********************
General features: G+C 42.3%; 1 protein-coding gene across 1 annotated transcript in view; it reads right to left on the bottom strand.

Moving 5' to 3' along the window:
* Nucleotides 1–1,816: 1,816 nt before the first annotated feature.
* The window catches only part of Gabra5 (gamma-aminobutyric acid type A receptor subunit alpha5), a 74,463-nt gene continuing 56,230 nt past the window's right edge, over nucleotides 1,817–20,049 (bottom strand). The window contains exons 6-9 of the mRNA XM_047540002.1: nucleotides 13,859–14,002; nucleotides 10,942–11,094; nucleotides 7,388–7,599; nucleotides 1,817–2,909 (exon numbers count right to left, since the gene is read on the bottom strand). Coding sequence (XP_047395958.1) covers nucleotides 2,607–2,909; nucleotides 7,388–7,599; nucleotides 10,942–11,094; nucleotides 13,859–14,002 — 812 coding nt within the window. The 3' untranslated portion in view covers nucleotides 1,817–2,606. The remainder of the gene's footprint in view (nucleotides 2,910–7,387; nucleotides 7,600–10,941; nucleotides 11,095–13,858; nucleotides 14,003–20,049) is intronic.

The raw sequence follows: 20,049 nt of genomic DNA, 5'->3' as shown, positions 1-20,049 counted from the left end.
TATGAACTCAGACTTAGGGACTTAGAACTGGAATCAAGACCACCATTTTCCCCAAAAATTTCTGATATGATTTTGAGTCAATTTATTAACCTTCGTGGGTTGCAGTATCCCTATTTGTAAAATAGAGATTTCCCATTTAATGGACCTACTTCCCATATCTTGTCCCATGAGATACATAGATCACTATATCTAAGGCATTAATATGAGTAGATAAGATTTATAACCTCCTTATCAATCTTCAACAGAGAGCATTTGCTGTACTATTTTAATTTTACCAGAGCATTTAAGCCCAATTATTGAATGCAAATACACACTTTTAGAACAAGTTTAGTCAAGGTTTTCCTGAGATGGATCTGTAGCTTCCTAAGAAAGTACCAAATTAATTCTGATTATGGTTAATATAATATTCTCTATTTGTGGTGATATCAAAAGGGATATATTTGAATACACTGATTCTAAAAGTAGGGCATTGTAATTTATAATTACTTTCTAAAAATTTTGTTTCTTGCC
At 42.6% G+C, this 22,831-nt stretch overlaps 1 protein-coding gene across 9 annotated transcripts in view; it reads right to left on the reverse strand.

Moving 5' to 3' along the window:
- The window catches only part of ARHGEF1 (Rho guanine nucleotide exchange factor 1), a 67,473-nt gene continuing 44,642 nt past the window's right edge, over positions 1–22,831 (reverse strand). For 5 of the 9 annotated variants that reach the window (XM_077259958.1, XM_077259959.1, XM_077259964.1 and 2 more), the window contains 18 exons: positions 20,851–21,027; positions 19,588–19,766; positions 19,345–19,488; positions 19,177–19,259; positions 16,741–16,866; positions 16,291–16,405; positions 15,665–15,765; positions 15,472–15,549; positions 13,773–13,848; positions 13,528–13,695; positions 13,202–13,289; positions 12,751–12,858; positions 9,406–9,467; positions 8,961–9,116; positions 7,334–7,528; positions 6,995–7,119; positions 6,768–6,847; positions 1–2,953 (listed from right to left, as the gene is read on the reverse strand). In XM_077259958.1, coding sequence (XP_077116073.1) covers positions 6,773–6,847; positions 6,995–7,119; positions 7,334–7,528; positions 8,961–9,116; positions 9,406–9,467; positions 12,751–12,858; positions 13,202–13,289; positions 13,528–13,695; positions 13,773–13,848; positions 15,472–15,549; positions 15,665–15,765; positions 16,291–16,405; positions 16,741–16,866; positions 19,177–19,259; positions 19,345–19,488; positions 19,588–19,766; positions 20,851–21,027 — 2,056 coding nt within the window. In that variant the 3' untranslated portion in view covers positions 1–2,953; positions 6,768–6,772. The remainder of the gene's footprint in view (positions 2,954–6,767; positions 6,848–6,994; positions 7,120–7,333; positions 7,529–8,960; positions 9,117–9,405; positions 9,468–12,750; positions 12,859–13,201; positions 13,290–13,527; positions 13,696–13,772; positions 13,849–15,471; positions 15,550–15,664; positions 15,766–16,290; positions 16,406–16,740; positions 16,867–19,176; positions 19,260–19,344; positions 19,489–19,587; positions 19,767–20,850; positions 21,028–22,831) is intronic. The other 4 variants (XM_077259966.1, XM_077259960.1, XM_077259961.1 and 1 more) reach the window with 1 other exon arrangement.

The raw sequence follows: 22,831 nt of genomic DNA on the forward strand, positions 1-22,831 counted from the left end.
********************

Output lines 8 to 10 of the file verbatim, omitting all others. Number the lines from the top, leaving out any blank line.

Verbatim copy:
Moving 5' to 3' along the window:
- The window catches only part of ARHGEF1 (Rho guanine nucleotide exchange factor 1), a 67,473-nt gene continuing 44,642 nt past the window's right edge, over positions 1–22,831 (reverse strand). For 5 of the 9 annotated variants that reach the window (XM_077259958.1, XM_077259959.1, XM_077259964.1 and 2 more), the window contains 18 exons: positions 20,851–21,027; positions 19,588–19,766; positions 19,345–19,488; positions 19,177–19,259; positions 16,741–16,866; positions 16,291–16,405; positions 15,665–15,765; positions 15,472–15,549; positions 13,773–13,848; positions 13,528–13,695; positions 13,202–13,289; positions 12,751–12,858; positions 9,406–9,467; positions 8,961–9,116; positions 7,334–7,528; positions 6,995–7,119; positions 6,768–6,847; positions 1–2,953 (listed from right to left, as the gene is read on the reverse strand). In XM_077259958.1, coding sequence (XP_077116073.1) covers positions 6,773–6,847; positions 6,995–7,119; positions 7,334–7,528; positions 8,961–9,116; positions 9,406–9,467; positions 12,751–12,858; positions 13,202–13,289; positions 13,528–13,695; positions 13,773–13,848; positions 15,472–15,549; positions 15,665–15,765; positions 16,291–16,405; positions 16,741–16,866; positions 19,177–19,259; positions 19,345–19,488; positions 19,588–19,766; positions 20,851–21,027 — 2,056 coding nt within the window. In that variant the 3' untranslated portion in view covers positions 1–2,953; positions 6,768–6,772. The remainder of the gene's footprint in view (positions 2,954–6,767; positions 6,848–6,994; positions 7,120–7,333; positions 7,529–8,960; positions 9,117–9,405; positions 9,468–12,750; positions 12,859–13,201; positions 13,290–13,527; positions 13,696–13,772; positions 13,849–15,471; positions 15,550–15,664; positions 15,766–16,290; positions 16,406–16,740; positions 16,867–19,176; positions 19,260–19,344; positions 19,489–19,587; positions 19,767–20,850; positions 21,028–22,831) is intronic. The other 4 variants (XM_077259966.1, XM_077259960.1, XM_077259961.1 and 1 more) reach the window with 1 other exon arrangement.

The raw sequence follows: 22,831 nt of genomic DNA on the forward strand, positions 1-22,831 counted from the left end.